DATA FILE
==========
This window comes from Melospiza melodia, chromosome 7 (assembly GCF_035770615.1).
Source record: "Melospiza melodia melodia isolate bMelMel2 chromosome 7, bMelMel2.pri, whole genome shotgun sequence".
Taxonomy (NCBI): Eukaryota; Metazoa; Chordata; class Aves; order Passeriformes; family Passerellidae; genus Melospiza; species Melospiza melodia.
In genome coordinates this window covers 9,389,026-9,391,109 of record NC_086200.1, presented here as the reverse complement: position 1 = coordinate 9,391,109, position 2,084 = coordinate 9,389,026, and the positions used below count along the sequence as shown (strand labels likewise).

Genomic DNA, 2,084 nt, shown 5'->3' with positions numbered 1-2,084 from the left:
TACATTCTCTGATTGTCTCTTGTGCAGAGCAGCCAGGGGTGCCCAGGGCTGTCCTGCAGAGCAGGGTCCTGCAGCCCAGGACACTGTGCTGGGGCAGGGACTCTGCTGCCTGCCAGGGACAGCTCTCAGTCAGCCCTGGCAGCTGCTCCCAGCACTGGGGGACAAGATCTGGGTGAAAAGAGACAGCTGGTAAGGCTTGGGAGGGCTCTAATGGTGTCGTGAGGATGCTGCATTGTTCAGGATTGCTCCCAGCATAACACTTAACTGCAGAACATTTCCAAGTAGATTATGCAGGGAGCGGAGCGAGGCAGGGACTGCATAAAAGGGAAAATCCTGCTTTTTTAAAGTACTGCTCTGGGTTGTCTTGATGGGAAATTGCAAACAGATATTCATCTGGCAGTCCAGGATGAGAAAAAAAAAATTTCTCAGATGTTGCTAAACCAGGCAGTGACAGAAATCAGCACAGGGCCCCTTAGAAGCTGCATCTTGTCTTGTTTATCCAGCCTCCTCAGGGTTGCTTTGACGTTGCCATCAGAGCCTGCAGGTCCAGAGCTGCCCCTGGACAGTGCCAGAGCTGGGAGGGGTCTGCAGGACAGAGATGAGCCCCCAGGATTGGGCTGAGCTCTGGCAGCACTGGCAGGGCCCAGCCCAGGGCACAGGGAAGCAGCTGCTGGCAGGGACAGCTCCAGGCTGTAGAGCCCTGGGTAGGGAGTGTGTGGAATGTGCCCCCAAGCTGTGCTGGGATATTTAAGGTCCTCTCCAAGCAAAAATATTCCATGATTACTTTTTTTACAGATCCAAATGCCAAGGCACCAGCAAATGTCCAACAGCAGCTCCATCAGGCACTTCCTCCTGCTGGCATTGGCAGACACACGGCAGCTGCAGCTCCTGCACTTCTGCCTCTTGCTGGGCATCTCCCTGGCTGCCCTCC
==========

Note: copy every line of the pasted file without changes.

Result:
This window comes from Melospiza melodia, chromosome 7 (assembly GCF_035770615.1).
Source record: "Melospiza melodia melodia isolate bMelMel2 chromosome 7, bMelMel2.pri, whole genome shotgun sequence".
Taxonomy (NCBI): Eukaryota; Metazoa; Chordata; class Aves; order Passeriformes; family Passerellidae; genus Melospiza; species Melospiza melodia.
In genome coordinates this window covers 9,389,026-9,391,109 of record NC_086200.1, presented here as the reverse complement: position 1 = coordinate 9,391,109, position 2,084 = coordinate 9,389,026, and the positions used below count along the sequence as shown (strand labels likewise).

Genomic DNA, 2,084 nt, shown 5'->3' with positions numbered 1-2,084 from the left:
TACATTCTCTGATTGTCTCTTGTGCAGAGCAGCCAGGGGTGCCCAGGGCTGTCCTGCAGAGCAGGGTCCTGCAGCCCAGGACACTGTGCTGGGGCAGGGACTCTGCTGCCTGCCAGGGACAGCTCTCAGTCAGCCCTGGCAGCTGCTCCCAGCACTGGGGGACAAGATCTGGGTGAAAAGAGACAGCTGGTAAGGCTTGGGAGGGCTCTAATGGTGTCGTGAGGATGCTGCATTGTTCAGGATTGCTCCCAGCATAACACTTAACTGCAGAACATTTCCAAGTAGATTATGCAGGGAGCGGAGCGAGGCAGGGACTGCATAAAAGGGAAAATCCTGCTTTTTTAAAGTACTGCTCTGGGTTGTCTTGATGGGAAATTGCAAACAGATATTCATCTGGCAGTCCAGGATGAGAAAAAAAAAATTTCTCAGATGTTGCTAAACCAGGCAGTGACAGAAATCAGCACAGGGCCCCTTAGAAGCTGCATCTTGTCTTGTTTATCCAGCCTCCTCAGGGTTGCTTTGACGTTGCCATCAGAGCCTGCAGGTCCAGAGCTGCCCCTGGACAGTGCCAGAGCTGGGAGGGGTCTGCAGGACAGAGATGAGCCCCCAGGATTGGGCTGAGCTCTGGCAGCACTGGCAGGGCCCAGCCCAGGGCACAGGGAAGCAGCTGCTGGCAGGGACAGCTCCAGGCTGTAGAGCCCTGGGTAGGGAGTGTGTGGAATGTGCCCCCAAGCTGTGCTGGGATATTTAAGGTCCTCTCCAAGCAAAAATATTCCATGATTACTTTTTTTACAGATCCAAATGCCAAGGCACCAGCAAATGTCCAACAGCAGCTCCATCAGGCACTTCCTCCTGCTGGCATTGGCAGACACACGGCAGCTGCAGCTCCTGCACTTCTGCCTCTTGCTGGGCATCTCCCTGGCTGCCCTCC